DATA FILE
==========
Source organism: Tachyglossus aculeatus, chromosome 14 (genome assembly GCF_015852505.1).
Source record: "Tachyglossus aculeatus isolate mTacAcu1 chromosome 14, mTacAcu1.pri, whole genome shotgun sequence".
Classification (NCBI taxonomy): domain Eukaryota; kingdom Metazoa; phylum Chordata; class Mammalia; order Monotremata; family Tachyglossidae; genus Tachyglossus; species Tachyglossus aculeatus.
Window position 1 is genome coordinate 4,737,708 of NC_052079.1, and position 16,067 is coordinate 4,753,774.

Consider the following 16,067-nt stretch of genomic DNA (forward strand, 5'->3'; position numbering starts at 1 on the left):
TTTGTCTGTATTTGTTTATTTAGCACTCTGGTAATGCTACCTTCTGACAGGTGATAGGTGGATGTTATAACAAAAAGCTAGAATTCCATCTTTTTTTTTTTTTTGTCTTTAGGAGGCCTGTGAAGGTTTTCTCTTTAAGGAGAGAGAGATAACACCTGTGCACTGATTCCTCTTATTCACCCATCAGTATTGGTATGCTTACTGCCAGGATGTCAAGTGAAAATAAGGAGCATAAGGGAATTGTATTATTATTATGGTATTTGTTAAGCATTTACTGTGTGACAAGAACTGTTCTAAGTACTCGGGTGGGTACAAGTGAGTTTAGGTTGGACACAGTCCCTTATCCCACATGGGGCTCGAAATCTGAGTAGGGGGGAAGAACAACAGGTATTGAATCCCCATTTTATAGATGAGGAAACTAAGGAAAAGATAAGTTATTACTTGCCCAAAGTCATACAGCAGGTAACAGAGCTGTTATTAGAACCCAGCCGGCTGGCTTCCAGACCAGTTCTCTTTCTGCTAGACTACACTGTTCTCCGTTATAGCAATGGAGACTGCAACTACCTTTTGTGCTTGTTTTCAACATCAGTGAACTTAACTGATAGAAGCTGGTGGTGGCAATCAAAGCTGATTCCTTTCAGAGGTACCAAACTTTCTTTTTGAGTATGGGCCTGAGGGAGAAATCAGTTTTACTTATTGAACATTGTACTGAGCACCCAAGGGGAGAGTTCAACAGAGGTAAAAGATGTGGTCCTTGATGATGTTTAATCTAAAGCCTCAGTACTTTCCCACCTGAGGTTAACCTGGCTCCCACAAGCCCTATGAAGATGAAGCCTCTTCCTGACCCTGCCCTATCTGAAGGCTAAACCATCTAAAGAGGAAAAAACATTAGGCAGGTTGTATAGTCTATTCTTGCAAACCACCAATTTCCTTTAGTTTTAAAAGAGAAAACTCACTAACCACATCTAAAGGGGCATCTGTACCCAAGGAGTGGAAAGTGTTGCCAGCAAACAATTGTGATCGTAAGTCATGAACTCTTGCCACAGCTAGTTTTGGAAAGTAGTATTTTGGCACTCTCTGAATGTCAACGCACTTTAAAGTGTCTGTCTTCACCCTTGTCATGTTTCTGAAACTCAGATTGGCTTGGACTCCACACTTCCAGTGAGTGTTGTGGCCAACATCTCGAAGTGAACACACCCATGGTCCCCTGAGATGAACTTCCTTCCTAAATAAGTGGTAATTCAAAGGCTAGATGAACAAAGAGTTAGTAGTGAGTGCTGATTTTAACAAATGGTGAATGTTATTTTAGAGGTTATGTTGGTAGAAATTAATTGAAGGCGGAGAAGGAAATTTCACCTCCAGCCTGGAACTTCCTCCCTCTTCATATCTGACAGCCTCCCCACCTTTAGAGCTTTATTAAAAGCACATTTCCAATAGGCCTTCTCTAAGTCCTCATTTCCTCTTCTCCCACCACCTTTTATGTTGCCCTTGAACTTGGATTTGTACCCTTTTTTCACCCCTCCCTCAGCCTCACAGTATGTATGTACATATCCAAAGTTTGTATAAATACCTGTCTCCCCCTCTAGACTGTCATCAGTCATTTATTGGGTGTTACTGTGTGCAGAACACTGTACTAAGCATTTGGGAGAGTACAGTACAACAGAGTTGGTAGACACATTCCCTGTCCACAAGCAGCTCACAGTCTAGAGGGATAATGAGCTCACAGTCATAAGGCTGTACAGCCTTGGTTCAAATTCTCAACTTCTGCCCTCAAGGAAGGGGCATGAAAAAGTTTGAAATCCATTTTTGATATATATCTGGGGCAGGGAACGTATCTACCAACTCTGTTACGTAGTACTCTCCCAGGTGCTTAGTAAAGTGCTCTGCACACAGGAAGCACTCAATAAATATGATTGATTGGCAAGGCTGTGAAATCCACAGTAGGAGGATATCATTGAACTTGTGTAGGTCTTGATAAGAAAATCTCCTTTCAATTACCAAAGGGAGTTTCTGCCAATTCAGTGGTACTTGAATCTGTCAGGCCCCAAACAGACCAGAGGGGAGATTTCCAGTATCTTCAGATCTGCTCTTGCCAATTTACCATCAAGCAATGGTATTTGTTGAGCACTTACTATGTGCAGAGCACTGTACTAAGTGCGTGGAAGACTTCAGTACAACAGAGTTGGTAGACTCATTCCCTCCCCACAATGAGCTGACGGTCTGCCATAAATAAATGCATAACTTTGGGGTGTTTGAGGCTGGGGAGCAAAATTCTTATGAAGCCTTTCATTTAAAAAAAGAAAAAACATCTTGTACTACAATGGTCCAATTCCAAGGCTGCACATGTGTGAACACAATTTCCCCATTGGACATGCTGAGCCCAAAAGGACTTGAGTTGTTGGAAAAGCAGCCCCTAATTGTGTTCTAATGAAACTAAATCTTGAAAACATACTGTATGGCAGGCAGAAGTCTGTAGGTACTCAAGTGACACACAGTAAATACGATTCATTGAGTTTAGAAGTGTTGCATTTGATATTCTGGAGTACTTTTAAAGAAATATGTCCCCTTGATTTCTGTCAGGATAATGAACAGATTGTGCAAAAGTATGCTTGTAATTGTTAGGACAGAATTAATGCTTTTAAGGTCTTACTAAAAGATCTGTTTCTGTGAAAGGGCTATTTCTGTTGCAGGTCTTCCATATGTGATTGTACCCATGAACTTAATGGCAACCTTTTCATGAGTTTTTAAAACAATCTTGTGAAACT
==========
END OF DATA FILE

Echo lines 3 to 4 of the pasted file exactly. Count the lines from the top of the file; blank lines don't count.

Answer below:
Classification (NCBI taxonomy): domain Eukaryota; kingdom Metazoa; phylum Chordata; class Mammalia; order Monotremata; family Tachyglossidae; genus Tachyglossus; species Tachyglossus aculeatus.
Window position 1 is genome coordinate 4,737,708 of NC_052079.1, and position 16,067 is coordinate 4,753,774.